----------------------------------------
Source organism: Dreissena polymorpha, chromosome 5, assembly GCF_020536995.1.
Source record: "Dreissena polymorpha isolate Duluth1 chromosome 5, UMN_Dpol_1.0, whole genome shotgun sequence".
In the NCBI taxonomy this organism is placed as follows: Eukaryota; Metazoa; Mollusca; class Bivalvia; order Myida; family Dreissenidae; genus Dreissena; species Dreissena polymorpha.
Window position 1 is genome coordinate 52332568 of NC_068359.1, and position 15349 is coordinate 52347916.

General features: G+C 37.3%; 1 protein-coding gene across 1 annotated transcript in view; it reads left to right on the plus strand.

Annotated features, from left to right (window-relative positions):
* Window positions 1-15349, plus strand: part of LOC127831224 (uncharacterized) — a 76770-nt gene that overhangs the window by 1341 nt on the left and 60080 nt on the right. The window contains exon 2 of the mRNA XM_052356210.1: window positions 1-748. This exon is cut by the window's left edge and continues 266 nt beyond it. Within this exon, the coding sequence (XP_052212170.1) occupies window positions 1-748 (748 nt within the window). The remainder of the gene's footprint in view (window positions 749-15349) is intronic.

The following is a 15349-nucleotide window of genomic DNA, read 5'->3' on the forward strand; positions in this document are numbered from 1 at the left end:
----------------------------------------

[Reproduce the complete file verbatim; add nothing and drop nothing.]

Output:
Source organism: Dreissena polymorpha, chromosome 5, assembly GCF_020536995.1.
Source record: "Dreissena polymorpha isolate Duluth1 chromosome 5, UMN_Dpol_1.0, whole genome shotgun sequence".
In the NCBI taxonomy this organism is placed as follows: Eukaryota; Metazoa; Mollusca; class Bivalvia; order Myida; family Dreissenidae; genus Dreissena; species Dreissena polymorpha.
Window position 1 is genome coordinate 52332568 of NC_068359.1, and position 15349 is coordinate 52347916.

General features: G+C 37.3%; 1 protein-coding gene across 1 annotated transcript in view; it reads left to right on the plus strand.

Annotated features, from left to right (window-relative positions):
* Window positions 1-15349, plus strand: part of LOC127831224 (uncharacterized) — a 76770-nt gene that overhangs the window by 1341 nt on the left and 60080 nt on the right. The window contains exon 2 of the mRNA XM_052356210.1: window positions 1-748. This exon is cut by the window's left edge and continues 266 nt beyond it. Within this exon, the coding sequence (XP_052212170.1) occupies window positions 1-748 (748 nt within the window). The remainder of the gene's footprint in view (window positions 749-15349) is intronic.

The following is a 15349-nucleotide window of genomic DNA, read 5'->3' on the forward strand; positions in this document are numbered from 1 at the left end: